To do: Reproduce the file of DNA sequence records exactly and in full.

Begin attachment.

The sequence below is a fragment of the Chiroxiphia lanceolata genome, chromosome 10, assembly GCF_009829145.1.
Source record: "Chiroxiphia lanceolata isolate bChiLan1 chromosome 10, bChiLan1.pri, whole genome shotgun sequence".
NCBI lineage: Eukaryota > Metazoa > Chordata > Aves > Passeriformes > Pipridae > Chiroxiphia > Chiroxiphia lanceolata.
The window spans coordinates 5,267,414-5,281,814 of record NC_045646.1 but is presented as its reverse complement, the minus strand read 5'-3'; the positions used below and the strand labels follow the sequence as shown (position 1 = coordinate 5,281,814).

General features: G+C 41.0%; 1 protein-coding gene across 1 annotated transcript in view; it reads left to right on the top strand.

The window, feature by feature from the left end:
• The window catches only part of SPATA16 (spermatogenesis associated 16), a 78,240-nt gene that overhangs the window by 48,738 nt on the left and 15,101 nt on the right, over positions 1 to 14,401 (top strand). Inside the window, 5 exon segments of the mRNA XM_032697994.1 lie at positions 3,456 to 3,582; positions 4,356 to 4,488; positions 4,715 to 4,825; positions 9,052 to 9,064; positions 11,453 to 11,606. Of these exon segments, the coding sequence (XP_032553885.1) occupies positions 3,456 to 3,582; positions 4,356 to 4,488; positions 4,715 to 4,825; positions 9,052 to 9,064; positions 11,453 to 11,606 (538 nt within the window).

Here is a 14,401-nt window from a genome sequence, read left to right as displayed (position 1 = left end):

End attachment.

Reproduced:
The sequence below is a fragment of the Chiroxiphia lanceolata genome, chromosome 10, assembly GCF_009829145.1.
Source record: "Chiroxiphia lanceolata isolate bChiLan1 chromosome 10, bChiLan1.pri, whole genome shotgun sequence".
NCBI lineage: Eukaryota > Metazoa > Chordata > Aves > Passeriformes > Pipridae > Chiroxiphia > Chiroxiphia lanceolata.
The window spans coordinates 5,267,414-5,281,814 of record NC_045646.1 but is presented as its reverse complement, the minus strand read 5'-3'; the positions used below and the strand labels follow the sequence as shown (position 1 = coordinate 5,281,814).

General features: G+C 41.0%; 1 protein-coding gene across 1 annotated transcript in view; it reads left to right on the top strand.

The window, feature by feature from the left end:
• The window catches only part of SPATA16 (spermatogenesis associated 16), a 78,240-nt gene that overhangs the window by 48,738 nt on the left and 15,101 nt on the right, over positions 1 to 14,401 (top strand). Inside the window, 5 exon segments of the mRNA XM_032697994.1 lie at positions 3,456 to 3,582; positions 4,356 to 4,488; positions 4,715 to 4,825; positions 9,052 to 9,064; positions 11,453 to 11,606. Of these exon segments, the coding sequence (XP_032553885.1) occupies positions 3,456 to 3,582; positions 4,356 to 4,488; positions 4,715 to 4,825; positions 9,052 to 9,064; positions 11,453 to 11,606 (538 nt within the window).

Here is a 14,401-nt window from a genome sequence, read left to right as displayed (position 1 = left end):